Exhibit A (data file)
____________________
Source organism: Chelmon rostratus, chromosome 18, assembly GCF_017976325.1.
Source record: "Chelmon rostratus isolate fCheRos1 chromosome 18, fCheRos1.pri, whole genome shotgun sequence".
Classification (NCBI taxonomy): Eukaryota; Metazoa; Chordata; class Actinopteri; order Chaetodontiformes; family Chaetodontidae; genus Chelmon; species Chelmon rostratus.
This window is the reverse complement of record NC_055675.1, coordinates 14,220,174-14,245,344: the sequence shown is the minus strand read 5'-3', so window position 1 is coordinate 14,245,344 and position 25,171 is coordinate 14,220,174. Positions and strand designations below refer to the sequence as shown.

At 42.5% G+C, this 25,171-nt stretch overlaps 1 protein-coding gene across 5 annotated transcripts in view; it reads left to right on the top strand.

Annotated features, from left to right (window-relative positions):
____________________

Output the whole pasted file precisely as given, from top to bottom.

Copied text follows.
Source organism: Chelmon rostratus, chromosome 18, assembly GCF_017976325.1.
Source record: "Chelmon rostratus isolate fCheRos1 chromosome 18, fCheRos1.pri, whole genome shotgun sequence".
Classification (NCBI taxonomy): Eukaryota; Metazoa; Chordata; class Actinopteri; order Chaetodontiformes; family Chaetodontidae; genus Chelmon; species Chelmon rostratus.
This window is the reverse complement of record NC_055675.1, coordinates 14,220,174-14,245,344: the sequence shown is the minus strand read 5'-3', so window position 1 is coordinate 14,245,344 and position 25,171 is coordinate 14,220,174. Positions and strand designations below refer to the sequence as shown.

At 42.5% G+C, this 25,171-nt stretch overlaps 1 protein-coding gene across 5 annotated transcripts in view; it reads left to right on the top strand.

Annotated features, from left to right (window-relative positions):